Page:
Over the last few decades, the British police has faced an identity crisis. It has been criticised in a very high profile way for its lack of diversity, particularly for the lack of women and black and minority ethnic (BME) officers. However, it has come a long way in the years that have followed and whilst it is still not perfect, the police offer a more attractive career in a workforce that is more diverse and inclusive.
The infamous murder case of Stephen Lawrence in 1999 was a watershed moment, when the Metropolitan Police were labelled ‘institutionally racist’. Since then a lot of attention has been directed towards racial diversity in the ranks of the police.
The figures paint an uncomfortable situation in the police force. Statistics from the official College of Policing website show that police across the country do not represent the communities that they serve.
Whilst the government lists its statistics by local area, the British Transport Police indicate a broad national trend. 86% are white and at high ranks, the rate of BME employees declines further. At Sergeant level it is 90.2%, Inspector it is 95.6% and Chief Inspector and above, the police are 97.4% white. This demonstrates that while forces claim to be making progress on recruitment, there are still major challenges for the retention and progression of staff.
The House of Commons Home Affairs Committee reported in its 2016-2017 session that not a single police force in the country reflected its local demographics. Indeed, the National Black Police Association highlighted disproportionate levels of disciplinary action against BME police officers.
Many members of the police who come from ethnic minority backgrounds have spoken about the treatment they received. Nadeem Saddique, an Asian firearms officer, was awarded £457,000 compensation after experiencing years of racist abuse and discrimination.
The representation of women in the police is also disproportionate. They comprise 28.2% of the police population in 2015, though this has increased from 22.3% in 2006. There has been slow and steady increases over recent decades. At the senior ranks of chief inspector and above, 21.4% of high ranking officials are women, as opposed to 30.2% of women at constable rank.
Nonetheless, the police have taken many steps to improve their diversity. Two major schemes aim to encourage a wider range of people into policing. The Direct Entry scheme recruits at Inspector level. It aims to get people with fresh perspectives and different experiences into the higher ranks of the police. Police Now is a graduate scheme which trains people to be inspirational police officers and leaders. It deliberately looks for outstanding and diverse candidates to work on the frontline and transform disadvantaged communities.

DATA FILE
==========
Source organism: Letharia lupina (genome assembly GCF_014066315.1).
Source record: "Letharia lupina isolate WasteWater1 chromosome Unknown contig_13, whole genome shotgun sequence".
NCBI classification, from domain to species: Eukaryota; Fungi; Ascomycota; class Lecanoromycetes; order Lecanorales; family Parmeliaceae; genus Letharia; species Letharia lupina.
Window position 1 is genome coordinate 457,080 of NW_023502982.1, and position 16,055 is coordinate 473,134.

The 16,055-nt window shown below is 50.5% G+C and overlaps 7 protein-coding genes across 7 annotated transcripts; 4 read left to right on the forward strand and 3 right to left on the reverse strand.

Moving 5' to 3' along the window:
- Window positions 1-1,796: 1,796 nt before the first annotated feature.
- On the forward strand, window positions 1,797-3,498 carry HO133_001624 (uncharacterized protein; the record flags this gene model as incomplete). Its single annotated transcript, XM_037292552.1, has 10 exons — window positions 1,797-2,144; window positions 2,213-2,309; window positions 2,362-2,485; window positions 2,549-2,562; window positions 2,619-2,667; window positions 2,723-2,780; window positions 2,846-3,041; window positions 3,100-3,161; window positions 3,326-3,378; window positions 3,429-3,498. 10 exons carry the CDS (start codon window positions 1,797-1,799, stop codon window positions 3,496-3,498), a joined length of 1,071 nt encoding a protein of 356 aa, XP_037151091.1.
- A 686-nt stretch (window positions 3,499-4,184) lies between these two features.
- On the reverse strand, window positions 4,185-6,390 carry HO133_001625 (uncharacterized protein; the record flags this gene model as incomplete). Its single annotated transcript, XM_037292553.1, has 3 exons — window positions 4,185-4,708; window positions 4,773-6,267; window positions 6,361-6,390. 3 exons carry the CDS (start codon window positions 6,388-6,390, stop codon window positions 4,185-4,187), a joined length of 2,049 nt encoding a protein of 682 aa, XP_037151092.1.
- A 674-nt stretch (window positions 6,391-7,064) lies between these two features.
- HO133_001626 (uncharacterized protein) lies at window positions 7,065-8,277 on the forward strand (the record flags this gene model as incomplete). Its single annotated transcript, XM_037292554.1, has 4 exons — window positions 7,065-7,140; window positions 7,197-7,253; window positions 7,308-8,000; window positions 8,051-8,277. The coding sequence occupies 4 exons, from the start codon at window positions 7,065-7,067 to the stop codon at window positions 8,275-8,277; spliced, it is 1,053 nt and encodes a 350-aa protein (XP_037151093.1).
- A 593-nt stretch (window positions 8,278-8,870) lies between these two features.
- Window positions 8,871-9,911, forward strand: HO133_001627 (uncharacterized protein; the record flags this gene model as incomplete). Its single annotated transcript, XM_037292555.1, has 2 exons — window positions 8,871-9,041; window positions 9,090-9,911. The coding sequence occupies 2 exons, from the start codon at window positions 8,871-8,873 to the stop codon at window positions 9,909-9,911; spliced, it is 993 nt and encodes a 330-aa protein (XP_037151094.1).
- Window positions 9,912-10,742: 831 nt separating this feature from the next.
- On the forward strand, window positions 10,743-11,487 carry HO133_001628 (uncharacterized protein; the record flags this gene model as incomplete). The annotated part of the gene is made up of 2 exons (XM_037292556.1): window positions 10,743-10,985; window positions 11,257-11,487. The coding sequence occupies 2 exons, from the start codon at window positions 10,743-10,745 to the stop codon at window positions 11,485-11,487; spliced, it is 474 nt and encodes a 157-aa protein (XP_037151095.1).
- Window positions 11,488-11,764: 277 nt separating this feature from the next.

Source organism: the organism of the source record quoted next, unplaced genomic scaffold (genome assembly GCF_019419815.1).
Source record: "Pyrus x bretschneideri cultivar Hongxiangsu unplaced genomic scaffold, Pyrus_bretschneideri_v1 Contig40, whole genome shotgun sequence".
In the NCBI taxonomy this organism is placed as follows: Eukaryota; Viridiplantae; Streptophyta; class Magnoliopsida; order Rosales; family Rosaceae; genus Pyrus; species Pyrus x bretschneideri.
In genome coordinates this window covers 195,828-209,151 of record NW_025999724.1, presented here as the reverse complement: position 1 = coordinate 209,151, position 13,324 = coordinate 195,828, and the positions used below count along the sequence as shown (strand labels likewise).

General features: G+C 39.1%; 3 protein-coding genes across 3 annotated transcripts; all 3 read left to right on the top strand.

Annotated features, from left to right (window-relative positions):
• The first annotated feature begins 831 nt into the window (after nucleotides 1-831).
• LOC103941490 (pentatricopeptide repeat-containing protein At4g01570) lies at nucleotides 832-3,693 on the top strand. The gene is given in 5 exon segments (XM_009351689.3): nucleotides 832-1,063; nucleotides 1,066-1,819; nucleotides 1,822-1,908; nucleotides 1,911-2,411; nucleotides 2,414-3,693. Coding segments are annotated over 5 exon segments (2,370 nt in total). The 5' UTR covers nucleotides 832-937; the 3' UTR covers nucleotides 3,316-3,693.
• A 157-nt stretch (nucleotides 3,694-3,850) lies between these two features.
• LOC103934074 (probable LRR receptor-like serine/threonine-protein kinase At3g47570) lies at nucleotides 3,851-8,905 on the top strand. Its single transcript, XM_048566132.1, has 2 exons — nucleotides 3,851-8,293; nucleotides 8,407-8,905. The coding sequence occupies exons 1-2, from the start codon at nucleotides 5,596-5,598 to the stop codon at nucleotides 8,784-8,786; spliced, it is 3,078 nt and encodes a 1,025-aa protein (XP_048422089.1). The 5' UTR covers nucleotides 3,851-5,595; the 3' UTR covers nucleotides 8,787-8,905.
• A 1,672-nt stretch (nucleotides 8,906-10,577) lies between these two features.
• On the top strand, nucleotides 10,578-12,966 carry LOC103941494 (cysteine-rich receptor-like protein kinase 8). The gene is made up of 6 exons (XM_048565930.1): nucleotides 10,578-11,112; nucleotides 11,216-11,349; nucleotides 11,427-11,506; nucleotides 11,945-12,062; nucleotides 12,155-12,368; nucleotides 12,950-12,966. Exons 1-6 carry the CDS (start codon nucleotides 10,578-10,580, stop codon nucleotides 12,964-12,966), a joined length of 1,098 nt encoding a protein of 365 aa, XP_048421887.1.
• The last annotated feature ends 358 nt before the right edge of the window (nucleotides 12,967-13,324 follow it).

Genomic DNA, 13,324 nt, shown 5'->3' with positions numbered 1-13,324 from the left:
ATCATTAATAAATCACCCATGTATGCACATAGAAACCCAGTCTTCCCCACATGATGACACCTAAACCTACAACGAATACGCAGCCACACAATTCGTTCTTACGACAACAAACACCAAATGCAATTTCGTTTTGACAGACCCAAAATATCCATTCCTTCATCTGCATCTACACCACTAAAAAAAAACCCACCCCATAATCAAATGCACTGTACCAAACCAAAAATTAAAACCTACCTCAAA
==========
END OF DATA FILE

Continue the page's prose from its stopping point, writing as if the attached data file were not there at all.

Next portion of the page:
The recruitment campaigns of individual local police forces also show some promise. West Midlands Police conducted a targeted recruitment campaign where they found geographical areas with the highest BME population. They took their message to universities, streets and places of worship.
Discovery days helped members of the public and potential applicants to meet police and members of police staff association. They held dedicated events to support underrepresented people, including pre-assessment centres, networking days and police officer buddies.
There are significant advantages to having a diverse police force. It reinforces the principle of policing by consent. People need to be able to trust that law enforcement officers can empathise with the unique challenges faced by their communities. The personal experiences of female and ethnic minority police officers are invaluable in strengthening the profession.
The police accept that there are still significant improvements to be made. However, measures are starting to take effect and are improving the diversity of the police.
“Mounted Policewoman at Manchester Pride 2010” by Stuart Grout is licensed under CC BY 2.0